Prayer, worship and intimacy with God feature strongly in George Henry Morling’s evangelical approach to spirituality.
In a diary entry dated 19 August 1928, Morling famously states, “There must be a very strong stand taken for doctrinal-experimental truth.” His commitment to this principle prompted him to seek a balance between what he viewed as rival extremes of dry intellectualism and impulsive fanaticism in the life of the church.
For example, Morling writes in an article in The Australian Baptist in 1937, in relation to personal qualities that make for a good Baptist minister, “Too often the culture of the educated man needs warming and empowering, while the enthusiasm of the zealot needs controlling” (doc 150:2).
In a similar vein, his 1940 Principal’s report to the Annual Assembly of the Baptist Union of NSW states:
We are acutely conscious that theological learning is not always consistent with religious effectiveness. The church has ever with it the danger of pride of reason, the intolerance of the intellect which is just as great as the intolerance of ignorance, and the coldness of heart, which absorption in books only too readily begets. We humbly hope that our realisation of the danger is a safeguard against it.
This article explores the ways in which Morling’s commitment to “doctrinal-experimental truth” influenced his approach to the Christian practice of prayer.
In his lecture notes on the doctrine of God, Morling assigns three pages to prayer (doc 92:20-22). Humans, he says, have always prayed, even those associated with Buddhism and Confucianism, which he regarded as philosophical rather than religious traditions (doc 92:20). The Bible, too, encourages the practice of prayer, in the context of a personal relationship with God. Thus, Morling observes,
Abraham, Moses and others spoke with God in prayer as a man speaks with his friend. The Psalms are full of earnest and triumphant supplication. The Lord taught His disciples to come to God in prayer as children to a father who is able and ready to help them (80:62).
For Morling, the Psalms “give us a model of true prayer” (doc 13:1). He notes the intimacy expressed between Jesus and God in the Gospels (e.g., Mt 6:5ff, 25ff; Jn 12:37f; 17:1ff). In 1947 (perhaps written earlier), he presented five lectures at the Bible School of the Baptist Theological College of NSW titled, “Studies in the prayer life of our Lord” (doc 24), in which he highlighted the human need for prayer expressed by Jesus, his prayer habits, his present intercessory ministry, the fruits of Jesus’ prayers, their relation to the will of God, the contribution made by prayer to the “perfect reposefulness” of Jesus, and the ways in which prayer requires and produces faith (doc 24:1-8).
In various places, Morling comments on “Paul’s great Prayer” in Ephesians 3:14-19. Reflecting on that passage, and his favourite theological theme, he states that the secret to intimacy with God is an awareness of the mystical union of the believer with Christ (doc 38:99). Such an awareness leads naturally to prayerfulness. In document 38, Morling speaks of preparation for the indwelling of Christ in the believer, the nature of the available spiritual power, the sphere of its operation (“the inner man”), the divine agency (the Holy Spirit), the indwelling itself (cf Eph 3:17), the conception of Christ involved, and the development and climax of the prayer with doxology (doc 38:98-103).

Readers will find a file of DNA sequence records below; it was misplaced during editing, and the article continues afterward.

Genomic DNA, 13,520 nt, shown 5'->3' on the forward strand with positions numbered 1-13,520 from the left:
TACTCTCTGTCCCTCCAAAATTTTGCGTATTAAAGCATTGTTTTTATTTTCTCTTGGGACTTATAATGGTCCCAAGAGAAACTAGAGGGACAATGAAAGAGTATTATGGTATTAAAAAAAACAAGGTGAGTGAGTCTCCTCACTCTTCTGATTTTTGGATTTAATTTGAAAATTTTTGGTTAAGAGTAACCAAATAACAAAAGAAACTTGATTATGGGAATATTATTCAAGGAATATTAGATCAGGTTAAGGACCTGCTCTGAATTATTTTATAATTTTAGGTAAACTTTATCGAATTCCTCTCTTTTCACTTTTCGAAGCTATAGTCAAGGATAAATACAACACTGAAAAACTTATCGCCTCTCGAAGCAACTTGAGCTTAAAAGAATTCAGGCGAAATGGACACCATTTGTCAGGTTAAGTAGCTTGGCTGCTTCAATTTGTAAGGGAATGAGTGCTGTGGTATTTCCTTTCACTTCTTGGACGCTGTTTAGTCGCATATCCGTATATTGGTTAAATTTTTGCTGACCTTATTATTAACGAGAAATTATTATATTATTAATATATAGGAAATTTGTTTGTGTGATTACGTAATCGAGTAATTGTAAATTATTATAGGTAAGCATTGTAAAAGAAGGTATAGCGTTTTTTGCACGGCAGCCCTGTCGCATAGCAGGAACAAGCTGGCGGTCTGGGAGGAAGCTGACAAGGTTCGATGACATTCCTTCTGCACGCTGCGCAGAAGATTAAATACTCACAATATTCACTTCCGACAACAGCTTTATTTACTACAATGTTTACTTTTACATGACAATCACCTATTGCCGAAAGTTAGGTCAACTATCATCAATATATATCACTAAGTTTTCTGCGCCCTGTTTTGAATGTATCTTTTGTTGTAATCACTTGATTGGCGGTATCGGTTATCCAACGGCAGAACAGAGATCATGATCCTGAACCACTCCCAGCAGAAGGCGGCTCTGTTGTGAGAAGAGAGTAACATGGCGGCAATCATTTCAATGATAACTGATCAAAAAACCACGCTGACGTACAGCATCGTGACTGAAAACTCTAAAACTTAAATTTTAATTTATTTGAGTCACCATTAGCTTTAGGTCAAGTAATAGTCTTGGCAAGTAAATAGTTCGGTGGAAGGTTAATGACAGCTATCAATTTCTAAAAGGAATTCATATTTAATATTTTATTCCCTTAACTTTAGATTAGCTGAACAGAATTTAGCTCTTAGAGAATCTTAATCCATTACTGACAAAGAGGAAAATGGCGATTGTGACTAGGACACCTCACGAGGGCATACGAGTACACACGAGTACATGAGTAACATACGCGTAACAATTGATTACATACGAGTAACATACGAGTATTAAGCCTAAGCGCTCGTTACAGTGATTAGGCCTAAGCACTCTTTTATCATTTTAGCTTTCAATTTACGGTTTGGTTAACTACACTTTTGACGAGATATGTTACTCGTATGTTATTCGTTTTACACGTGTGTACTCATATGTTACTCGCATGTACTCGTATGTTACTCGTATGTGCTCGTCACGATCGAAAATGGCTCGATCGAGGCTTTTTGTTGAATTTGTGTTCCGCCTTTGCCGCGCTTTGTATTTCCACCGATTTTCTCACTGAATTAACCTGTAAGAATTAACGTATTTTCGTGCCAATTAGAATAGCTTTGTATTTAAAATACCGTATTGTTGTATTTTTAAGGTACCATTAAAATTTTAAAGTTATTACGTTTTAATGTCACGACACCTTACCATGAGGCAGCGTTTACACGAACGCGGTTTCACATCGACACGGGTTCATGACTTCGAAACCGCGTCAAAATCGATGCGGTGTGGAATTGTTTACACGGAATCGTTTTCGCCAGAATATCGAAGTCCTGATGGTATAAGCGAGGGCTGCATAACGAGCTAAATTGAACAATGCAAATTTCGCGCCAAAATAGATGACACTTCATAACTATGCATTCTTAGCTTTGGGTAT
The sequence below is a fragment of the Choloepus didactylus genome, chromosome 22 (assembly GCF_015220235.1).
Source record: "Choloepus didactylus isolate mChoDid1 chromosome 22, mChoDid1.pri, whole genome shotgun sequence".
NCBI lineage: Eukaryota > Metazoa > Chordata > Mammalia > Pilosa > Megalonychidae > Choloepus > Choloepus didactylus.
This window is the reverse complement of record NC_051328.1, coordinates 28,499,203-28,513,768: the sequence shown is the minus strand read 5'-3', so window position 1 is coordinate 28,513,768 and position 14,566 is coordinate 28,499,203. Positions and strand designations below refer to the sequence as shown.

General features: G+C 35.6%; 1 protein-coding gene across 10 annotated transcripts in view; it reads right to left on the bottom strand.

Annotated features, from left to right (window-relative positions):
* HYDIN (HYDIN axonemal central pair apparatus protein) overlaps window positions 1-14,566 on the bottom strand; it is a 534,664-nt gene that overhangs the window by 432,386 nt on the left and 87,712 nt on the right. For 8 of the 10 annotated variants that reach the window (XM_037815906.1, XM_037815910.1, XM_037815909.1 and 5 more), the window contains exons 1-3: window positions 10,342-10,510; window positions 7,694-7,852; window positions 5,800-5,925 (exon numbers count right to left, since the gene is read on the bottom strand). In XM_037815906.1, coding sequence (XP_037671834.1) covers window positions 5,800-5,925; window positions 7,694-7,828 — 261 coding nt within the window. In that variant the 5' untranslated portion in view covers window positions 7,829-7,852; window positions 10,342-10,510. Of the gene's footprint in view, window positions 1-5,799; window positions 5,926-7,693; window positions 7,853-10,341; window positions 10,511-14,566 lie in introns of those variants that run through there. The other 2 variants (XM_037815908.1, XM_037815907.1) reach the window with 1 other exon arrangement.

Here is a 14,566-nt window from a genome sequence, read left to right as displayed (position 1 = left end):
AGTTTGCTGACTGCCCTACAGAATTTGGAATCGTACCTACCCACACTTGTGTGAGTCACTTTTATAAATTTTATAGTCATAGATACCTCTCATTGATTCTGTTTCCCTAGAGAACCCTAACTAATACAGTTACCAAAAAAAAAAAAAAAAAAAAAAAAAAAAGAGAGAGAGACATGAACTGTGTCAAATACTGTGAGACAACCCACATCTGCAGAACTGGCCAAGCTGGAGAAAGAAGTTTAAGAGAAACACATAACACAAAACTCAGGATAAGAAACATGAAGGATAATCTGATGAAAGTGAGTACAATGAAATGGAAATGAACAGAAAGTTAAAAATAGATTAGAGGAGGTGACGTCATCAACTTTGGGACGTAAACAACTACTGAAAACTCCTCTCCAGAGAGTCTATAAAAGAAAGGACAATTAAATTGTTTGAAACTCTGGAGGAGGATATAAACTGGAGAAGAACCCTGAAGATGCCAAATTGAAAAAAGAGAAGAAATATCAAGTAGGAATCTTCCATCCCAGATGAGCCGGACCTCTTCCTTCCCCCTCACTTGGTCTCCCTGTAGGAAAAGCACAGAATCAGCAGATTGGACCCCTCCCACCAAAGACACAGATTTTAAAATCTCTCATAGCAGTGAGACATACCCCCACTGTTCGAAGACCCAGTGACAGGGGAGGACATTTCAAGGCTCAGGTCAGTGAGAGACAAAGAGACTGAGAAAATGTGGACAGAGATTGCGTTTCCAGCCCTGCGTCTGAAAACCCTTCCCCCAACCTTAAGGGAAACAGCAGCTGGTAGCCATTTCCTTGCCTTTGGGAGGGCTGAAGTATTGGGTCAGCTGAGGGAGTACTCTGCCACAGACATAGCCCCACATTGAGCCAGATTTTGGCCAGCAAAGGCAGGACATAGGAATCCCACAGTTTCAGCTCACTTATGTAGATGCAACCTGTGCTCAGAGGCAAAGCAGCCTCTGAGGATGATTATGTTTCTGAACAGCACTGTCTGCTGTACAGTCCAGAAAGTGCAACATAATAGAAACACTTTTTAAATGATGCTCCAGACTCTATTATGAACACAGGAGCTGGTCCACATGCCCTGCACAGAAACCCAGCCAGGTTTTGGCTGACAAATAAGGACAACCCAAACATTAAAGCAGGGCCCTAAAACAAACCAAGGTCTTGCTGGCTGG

Prayer is, for Morling, an ordinary, practical aspect of life in Christ, but also a profound privilege that one should not take for granted. On the invitation to “draw near to God” (Heb 10:22), employing the Old Testament imagery of that epistle, he observes, “What a glory it is to pray when, consciously, we have entered within the veil and stood within the Holiest in the Presence of Him Who is at once Holy God and Loving Father” (doc 103:338). He notes that the promise of the return of Christ presents an opportunity for “prayerful expectancy” (doc 55:96; cf Mt 24:42; Mk 13:33).
On Colossians 2:9, Morling speaks of the hunger of “an ever increasing capacity for God which is progressively satisfied” (doc 82:83). In his allegorical interpretation of the Song of Songs, commenting in 1948 on Song 2:9, he remarks, “You will find that the love of the heart for Jesus will be greatly enriched if, in the secret place, with reverence and complete sincerity, there can be directed to the Divine Lover of our souls, words akin to those of this maiden whose heart overflows with love” (doc 12a:5).
Similarly, commenting on Song 5:16, he writes, “The loving soul does more than admire Christ. It worships and adores him. Let prayer pass beyond mere meditation into the direct contemplation and adoration of the risen Christ” (doc 13:8). In The Quest for Serenity, Morling suggests that inner serenity is achieved through the spiritual discipline he terms “the way of inwardness,” which implies “a constant returning to the centre.” He goes on:
We cannot really pray unless we are consciously in God’s presence. Perhaps you have found it difficult to gain this sense of God. I suggest that you adopt this method. Remembering that God is ever coming to His children, do not strain to draw God out of a seemingly silent heaven. Instead simply let your heart go out towards Him and wait confidently for Him to come to you. Don’t try to find God. Let yourself be found of Him.
Prayer is also integral to discerning the will of God. In his notes on “Living in the will of God,” on divine guidance for vocational decisions, Morling invokes the proverb “iron sharpens iron” (Prov 27:17), and emphasises the benefits of collegiality and Christian fellowship. He adds,
I can make no wiser suggestion than this to anyone really concerned about discovering the will of God. Call together a few of your choicest Christian friends. Put your case to them. Pray together in an unhurried manner, seeking the mind of Christ. I do not doubt but that clear guidance will be given (doc 147:195).
Morling also discusses prayer through a theological lens, hoping to facilitate “accurate thinking” that will “encourage and strengthen devotion” (doc 92:20). The lens he selects is Boston personalism, as outlined by American Baptist theologian E. Y. Mullins, who in turn relied on the American philosopher, preacher and theologian Borden Parker Bowne (1847-1910). Morling asserts that prayer presupposes a personalist worldview.
Personalism, the Christian philosophy that later inspired Martin Luther King, Jr (1929-1968) to work for justice and peace, affirms divine transcendence and immanence, generally interprets the known universe as “spirit,” and holds that God is at work in the world and in human history to fulfil his purposes. Personalism is a form of transcendental empiricism holding that: